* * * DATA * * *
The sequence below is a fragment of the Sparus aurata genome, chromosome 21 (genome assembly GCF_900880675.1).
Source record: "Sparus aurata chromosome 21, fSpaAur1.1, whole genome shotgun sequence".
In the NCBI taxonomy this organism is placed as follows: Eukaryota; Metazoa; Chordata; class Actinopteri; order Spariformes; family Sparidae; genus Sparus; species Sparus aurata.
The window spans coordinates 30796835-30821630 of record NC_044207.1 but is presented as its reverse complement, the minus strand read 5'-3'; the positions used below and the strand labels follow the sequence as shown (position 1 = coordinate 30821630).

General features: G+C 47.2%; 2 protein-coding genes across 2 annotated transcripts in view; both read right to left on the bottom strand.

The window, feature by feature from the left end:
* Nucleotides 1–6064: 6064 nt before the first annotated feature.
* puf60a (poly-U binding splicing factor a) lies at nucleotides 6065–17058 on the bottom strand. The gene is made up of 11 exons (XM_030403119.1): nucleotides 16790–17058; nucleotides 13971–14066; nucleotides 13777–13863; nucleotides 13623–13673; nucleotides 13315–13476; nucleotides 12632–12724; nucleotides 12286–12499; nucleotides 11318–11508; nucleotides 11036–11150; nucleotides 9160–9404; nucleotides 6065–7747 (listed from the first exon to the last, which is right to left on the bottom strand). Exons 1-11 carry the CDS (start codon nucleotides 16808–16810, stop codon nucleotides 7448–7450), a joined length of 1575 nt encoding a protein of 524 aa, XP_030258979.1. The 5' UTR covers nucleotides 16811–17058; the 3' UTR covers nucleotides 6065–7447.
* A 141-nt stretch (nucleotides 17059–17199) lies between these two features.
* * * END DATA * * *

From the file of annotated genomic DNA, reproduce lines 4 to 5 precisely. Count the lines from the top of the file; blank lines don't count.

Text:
The window spans coordinates 30796835-30821630 of record NC_044207.1 but is presented as its reverse complement, the minus strand read 5'-3'; the positions used below and the strand labels follow the sequence as shown (position 1 = coordinate 30821630).

General features: G+C 47.2%; 2 protein-coding genes across 2 annotated transcripts in view; both read right to left on the bottom strand.